Her response had nothing to do with school. She mentioned the loss of a loved one several years earlier; the holiday season without that person; the stresses of her work; a birthday celebration that needed to happen in the midst of everything else. And the pressure to finish this one last paper.

Often at this time of the year, we are too able to focus on what’s missing. The longing for what is missing blurs the present and what we have. And sometimes, we don’t even consciously recognize that we are struggling with loss or stress or the need to be everything to everyone.

And so I say this: be gentle with yourself, not just at this time of year, but always. You are not alone. We are all in this together. Chances are, if you are willing to say, “You know what? I am struggling today,” someone will step in to offer support and to lift you up.

My Soundtrack


Today’s blog prompt asks, what would be on a mix tape of my life? And so I thought about it. Long and hard, I thought.

I thought about my life: Single mother with three kids, two jobs, three cats. Running all the time just to keep up with everything that needs to be done, picking up everything that needs to be put back in place. Catching the things that fall before they land. Stocking the fridge so no one complains, there’s nothing to eat! Sweeping the dust, drying the tears, pulling the weight. Juggling all the balls that are in the air, even when someone tosses in a new one. Remembering the details before someone else forgets them. Always on my toes. Chaotic.

And then it dawned on me. Of course, my life soundtrack would be completely instrumental. Because there are no words to describe my life. Truly, there are no words.

Reflections on what’s left….


This evening, I was shopping in the craft store when I ran into a public figure. Now, I know what you are thinking. What is this woman doing in the craft store, AGAIN?? And I am happy to say I was there to pick up some items for an event that we are holding at work on Wednesday. But that doesn’t matter because this post is not about my addiction to craft supplies; it’s about the challenges that come with being a public figure.

As I turned down one of the aisles, I saw her, and I caught her eye. In a split second, she sensed I recognized her, and she quickly looked away. My mind was clicking through context clues to help me figure out if this was really the person I thought it was or if she was a mother with whom I had occasional contact. Her daughter—who was with her—was only a bit younger than my own, so it could be that I knew her from the community.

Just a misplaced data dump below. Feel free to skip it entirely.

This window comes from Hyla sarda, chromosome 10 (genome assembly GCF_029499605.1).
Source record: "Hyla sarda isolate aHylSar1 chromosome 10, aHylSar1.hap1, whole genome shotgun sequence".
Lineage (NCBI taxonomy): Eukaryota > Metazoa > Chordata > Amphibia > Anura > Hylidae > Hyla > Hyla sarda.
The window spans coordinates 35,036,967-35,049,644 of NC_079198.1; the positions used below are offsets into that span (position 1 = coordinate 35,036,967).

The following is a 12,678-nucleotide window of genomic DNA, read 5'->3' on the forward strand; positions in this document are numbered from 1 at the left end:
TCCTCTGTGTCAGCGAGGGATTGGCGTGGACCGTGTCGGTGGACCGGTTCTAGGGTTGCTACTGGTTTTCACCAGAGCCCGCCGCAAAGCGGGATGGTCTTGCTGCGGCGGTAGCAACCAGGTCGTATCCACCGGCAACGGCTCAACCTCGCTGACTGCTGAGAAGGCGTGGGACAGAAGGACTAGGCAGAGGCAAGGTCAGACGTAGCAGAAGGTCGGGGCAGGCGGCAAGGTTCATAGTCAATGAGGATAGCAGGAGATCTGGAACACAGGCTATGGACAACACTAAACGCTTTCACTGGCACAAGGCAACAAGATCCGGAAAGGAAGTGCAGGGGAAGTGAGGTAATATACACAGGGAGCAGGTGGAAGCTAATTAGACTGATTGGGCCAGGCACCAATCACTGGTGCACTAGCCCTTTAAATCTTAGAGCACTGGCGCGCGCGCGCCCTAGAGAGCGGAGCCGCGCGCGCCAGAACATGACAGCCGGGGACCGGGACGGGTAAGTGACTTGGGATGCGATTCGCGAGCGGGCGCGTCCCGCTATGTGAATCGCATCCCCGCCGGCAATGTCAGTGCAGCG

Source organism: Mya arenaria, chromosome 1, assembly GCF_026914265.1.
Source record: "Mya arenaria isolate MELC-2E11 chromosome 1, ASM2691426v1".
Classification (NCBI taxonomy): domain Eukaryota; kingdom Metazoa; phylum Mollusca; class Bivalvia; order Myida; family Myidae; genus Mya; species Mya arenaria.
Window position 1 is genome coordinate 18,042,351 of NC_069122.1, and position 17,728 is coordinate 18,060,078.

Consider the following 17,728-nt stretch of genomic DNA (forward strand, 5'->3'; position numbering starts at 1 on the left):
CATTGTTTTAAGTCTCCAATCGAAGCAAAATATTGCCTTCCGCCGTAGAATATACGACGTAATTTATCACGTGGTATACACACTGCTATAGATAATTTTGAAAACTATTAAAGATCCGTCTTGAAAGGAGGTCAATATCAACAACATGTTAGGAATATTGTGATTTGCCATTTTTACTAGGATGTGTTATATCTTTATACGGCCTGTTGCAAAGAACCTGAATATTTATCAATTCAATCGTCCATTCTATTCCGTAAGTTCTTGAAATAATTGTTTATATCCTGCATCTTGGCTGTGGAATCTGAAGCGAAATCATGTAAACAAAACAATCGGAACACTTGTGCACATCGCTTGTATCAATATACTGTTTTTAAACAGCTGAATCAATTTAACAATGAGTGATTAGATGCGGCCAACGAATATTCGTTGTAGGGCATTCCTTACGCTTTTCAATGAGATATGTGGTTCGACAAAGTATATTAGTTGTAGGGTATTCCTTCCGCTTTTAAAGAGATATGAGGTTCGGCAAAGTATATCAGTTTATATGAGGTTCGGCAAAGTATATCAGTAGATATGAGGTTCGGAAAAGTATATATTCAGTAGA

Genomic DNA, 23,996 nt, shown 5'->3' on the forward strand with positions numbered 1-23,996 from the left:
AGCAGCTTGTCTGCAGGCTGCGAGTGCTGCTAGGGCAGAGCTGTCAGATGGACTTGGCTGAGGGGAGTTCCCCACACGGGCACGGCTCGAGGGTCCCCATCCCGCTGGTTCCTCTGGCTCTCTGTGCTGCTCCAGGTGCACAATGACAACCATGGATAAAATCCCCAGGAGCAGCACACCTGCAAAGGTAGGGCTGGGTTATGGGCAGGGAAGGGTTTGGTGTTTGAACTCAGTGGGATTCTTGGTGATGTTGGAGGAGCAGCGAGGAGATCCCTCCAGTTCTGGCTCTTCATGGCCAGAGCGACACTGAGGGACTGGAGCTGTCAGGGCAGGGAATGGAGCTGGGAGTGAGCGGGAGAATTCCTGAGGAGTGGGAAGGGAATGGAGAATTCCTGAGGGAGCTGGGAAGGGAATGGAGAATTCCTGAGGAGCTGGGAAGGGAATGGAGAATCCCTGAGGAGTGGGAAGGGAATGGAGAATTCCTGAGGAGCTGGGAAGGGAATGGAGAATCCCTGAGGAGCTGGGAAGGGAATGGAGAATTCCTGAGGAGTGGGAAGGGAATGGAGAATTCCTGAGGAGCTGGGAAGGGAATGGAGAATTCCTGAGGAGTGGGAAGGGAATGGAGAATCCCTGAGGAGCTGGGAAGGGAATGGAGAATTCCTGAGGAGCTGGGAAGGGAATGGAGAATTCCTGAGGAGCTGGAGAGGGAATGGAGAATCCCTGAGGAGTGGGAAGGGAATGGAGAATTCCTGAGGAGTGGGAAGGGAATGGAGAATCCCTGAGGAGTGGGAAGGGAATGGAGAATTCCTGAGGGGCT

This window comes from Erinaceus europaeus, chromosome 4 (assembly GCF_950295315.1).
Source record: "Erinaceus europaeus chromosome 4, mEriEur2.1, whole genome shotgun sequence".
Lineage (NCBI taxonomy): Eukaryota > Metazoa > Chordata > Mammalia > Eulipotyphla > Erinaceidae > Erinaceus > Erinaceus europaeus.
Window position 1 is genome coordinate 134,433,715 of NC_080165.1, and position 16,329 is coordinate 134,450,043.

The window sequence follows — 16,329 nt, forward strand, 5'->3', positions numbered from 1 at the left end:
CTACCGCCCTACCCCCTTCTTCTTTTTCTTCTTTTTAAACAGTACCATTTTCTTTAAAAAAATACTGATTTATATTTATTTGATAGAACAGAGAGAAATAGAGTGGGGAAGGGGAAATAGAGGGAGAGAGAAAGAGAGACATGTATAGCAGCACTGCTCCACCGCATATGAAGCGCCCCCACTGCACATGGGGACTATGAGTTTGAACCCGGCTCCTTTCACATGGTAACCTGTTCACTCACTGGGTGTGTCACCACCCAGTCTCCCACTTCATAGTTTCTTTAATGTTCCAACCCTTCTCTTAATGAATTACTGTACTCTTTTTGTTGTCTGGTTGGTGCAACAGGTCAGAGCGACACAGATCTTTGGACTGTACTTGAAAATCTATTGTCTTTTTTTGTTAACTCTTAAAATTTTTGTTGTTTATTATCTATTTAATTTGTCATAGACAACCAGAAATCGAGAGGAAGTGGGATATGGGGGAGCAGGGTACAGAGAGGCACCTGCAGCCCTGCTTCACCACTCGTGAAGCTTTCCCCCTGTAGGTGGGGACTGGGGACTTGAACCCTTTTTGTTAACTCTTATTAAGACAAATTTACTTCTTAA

She carried on a conversation with her daughter about an item that was being placed into their cart. The voice was familiar as it reached my ears, bringing me back to recent political advertisements. I glanced her way, and she was looking at me. Again, she turned away, but I knew that the face matched the expectation I had for that voice, but what was she doing in the glitter aisle of the local craft store? Shouldn’t she be somewhere less… well, mundane?

But no, she could be wherever she wanted. However, it seemed she was not comfortable, knowing that people might recognize her. While she had chosen a life in the public arena, she certainly did not choose the rather public “firing” that she had recently received.

Politicians… they must understand that being “fired” by being voted out of office is a huge risk that comes with the territory. But I’d never really thought about how devastating that loss might be until this woman would not hold my gaze or smile. Instead, she chose to look away lest I recognize her enough to say something to her. And then I started to wonder what people might say to her when they figure out who she is. Because not everyone agrees with her.

As this woman exited the glitter aisle with her daughter, my boyfriend spoke to her. He is the type of person who will be on your side in any situation, advocating for you and supporting you. He complimented her, and thanked her for her willingness to serve the people of the country. In her response, I heard a hint of relief.